Home Food Service Baking Success at Le Pain Quotidien Bakery-Cafes

Baking Success at Le Pain Quotidien Bakery-Cafes


The frustration of not finding the right quality bread anywhere goaded the Belgian chef and restaurateur Alain Coumont to become a baker. Back in the 1980s, the Belgian government regulated the price of bread. The only way for bakers to make money was to invest in machinery. But dissatisfied with the assembly-line variety of bread available in the market, Coumont bought a bread-oven for $40,000 and started baking bread himself. That’s how the of bakery-cafés was born. Today, it has outlets in over 18 countries, including Belgium, France, Germany, Switzerland, the UK, the US, the UAE, Australia, Spain, and Mexico.

It opened its first outlet in India at Colaba, Mumbai, followed by another in the suburbs at the Bandra Kurla Complex in the same city. FoodService India broke bread with Coumont at Quotidien’s rustic, long and antique-style communal table in Bandra and asked him some questions.

From 1990 to now, how has the journey of Le Pain Quotidien been?

Le Pain Quotidien (LPQ) started in Belgium in 1990 as a small artisan bakery selling three types of bread and a few cakes and sandwiches. The company got off to a shaky start and I had to shut store as I became bankrupt even before I had sold my first loaf! But I raised more finances and within the first year, added three new locations. The first LPQ outlet in the US opened in Manhattan in 1997, and we entered London in 2005. It has been fun. Time has flown by and it still feels like the adventure is just beginning.

The biggest challenge in those days was that the labour cost in Europe was extremely high – approximately Euro 20 per hour. I got around this by working very efficiently myself. I hired only one employee in the first store to work with me, to take orders and pass on the orders while I myself baked and cooked. I also kept my offering short to a certain number of hours in the day, and developed efficient preparation.

The community table is a much talked about concept at LPQ. How did it come about?

It was a happy accident that happened in our first bakery in Brussels. When I opened, I had a rush of people coming in to buy bread and try the soups, salads and tartines. The shop was tiny and there was nowhere for the people to sit. I didn’t have much money in those days, so I went to a flea market and bought a long seamstress-like table that I plonked into the middle of the store for people to sit together and eat.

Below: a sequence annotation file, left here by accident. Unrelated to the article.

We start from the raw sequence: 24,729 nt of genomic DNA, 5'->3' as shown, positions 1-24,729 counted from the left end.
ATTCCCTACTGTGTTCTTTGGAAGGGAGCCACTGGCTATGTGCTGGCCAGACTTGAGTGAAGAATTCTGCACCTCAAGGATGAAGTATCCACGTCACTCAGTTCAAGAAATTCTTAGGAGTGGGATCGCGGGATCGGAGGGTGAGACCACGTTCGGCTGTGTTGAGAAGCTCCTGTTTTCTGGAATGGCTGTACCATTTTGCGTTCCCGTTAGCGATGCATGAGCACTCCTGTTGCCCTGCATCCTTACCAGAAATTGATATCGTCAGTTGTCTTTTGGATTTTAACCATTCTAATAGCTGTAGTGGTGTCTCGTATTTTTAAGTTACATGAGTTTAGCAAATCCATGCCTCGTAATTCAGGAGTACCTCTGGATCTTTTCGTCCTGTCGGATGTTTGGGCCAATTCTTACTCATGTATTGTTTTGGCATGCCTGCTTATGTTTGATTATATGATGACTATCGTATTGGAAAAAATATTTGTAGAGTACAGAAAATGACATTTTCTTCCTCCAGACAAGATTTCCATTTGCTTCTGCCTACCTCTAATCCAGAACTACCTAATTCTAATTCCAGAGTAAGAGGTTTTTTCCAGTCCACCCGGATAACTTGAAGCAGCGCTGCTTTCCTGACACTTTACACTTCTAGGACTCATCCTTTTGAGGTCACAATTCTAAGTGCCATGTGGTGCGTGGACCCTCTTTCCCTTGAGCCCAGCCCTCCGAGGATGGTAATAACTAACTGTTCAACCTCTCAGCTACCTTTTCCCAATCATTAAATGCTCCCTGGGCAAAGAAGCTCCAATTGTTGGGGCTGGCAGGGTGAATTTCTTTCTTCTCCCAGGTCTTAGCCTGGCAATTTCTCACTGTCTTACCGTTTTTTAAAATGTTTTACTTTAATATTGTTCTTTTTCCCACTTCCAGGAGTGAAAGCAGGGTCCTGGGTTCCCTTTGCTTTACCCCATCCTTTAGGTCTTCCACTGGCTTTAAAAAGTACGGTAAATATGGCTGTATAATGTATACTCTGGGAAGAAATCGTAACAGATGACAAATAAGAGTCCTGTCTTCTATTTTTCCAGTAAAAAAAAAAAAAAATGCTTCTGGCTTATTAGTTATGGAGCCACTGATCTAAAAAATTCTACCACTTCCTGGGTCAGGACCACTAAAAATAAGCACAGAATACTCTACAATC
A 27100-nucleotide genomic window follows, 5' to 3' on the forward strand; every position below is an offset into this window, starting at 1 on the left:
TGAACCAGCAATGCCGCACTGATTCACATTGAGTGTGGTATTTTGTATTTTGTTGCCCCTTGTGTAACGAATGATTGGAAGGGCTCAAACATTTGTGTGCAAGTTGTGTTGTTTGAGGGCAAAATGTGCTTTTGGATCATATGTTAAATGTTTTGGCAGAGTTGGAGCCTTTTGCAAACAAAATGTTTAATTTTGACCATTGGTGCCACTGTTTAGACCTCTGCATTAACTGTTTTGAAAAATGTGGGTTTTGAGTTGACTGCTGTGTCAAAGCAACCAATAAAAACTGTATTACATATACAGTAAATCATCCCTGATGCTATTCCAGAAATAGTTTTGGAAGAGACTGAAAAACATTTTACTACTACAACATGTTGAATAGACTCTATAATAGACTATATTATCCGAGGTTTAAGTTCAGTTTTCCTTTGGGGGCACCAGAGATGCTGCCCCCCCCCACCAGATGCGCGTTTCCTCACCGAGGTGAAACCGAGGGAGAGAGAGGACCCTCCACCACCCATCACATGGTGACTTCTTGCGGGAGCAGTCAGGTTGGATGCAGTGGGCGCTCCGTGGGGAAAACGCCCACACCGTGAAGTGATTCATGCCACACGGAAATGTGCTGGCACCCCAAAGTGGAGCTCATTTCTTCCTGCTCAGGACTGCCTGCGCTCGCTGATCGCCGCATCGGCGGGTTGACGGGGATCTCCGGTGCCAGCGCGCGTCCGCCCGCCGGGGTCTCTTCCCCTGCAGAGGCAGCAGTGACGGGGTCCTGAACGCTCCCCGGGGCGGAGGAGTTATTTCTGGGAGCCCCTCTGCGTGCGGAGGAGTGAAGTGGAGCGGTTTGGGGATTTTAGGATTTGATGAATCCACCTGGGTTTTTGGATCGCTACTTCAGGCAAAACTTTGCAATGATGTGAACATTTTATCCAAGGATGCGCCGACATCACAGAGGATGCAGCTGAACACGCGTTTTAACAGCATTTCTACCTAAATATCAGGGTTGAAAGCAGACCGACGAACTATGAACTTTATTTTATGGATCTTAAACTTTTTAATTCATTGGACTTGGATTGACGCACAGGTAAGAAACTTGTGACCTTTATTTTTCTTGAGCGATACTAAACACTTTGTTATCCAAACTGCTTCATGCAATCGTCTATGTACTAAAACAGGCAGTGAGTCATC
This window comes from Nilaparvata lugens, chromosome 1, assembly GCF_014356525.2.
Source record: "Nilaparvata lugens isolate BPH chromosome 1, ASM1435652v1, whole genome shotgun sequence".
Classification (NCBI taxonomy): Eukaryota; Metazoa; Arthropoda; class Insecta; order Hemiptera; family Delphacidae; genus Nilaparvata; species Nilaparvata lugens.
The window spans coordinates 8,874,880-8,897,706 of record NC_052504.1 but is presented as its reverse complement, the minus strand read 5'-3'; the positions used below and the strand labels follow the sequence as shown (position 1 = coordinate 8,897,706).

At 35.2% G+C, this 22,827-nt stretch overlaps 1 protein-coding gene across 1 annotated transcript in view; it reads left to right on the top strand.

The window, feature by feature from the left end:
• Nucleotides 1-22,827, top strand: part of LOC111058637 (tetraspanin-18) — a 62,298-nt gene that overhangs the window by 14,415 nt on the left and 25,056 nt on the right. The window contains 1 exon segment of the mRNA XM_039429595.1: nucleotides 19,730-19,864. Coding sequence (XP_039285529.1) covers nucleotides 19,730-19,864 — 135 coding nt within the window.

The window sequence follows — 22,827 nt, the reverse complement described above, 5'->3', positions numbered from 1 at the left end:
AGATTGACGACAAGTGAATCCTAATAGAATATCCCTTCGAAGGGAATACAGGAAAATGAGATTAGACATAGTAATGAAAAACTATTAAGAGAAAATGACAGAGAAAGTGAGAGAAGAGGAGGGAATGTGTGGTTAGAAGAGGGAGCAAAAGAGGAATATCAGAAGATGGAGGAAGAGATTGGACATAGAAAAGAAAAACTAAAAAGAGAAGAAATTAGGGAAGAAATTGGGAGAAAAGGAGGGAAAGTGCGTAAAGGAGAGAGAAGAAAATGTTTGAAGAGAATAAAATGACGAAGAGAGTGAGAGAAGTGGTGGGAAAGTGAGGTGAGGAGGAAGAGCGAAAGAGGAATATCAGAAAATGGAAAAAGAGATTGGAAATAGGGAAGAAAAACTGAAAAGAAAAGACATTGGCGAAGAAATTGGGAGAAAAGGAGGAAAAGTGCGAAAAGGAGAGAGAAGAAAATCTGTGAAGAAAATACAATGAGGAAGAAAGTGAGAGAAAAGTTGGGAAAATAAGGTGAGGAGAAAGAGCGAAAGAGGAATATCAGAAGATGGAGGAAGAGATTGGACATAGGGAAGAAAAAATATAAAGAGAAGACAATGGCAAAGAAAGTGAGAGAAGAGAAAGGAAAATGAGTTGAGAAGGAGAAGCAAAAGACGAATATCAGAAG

How do you choose a location for an LPQ outlet?

We have developed our own location formula over the years. We typically consider a location which is close to high-end residential blocks, offices, and retail spaces as well as tourist attractions so that we can tap the local and transient communities. We look for strong communities that we can serve, as our concept is all about community. Also, the space itself is important. We look for the total volume of space, not just square footage, with iconic architecture if possible, just like our location at in Colaba, Mumbai.

When did you move to organic? How does going organic affect the business?

Our first organic products were flour, coffee, milk and sugar. It took us seven to eight years to add eggs, cheese and ham. We introduced organic ingredients in 1999 to end the century on a good note! The implications of going organic are that it increases your cost of goods, but our experience is that we have satisfied customers who keep returning.

Are all your cafes organic now?

Yes, to a different degree, depending on the local market availability and consistency of supply. We also believe in supporting local producers and farmers. We keep innovating and adding more organic ingredients all the time.

What’s the next big thing in food?

The old stuff – staple ingredients, back-to-basics, what we call the “peasant food” in Europe.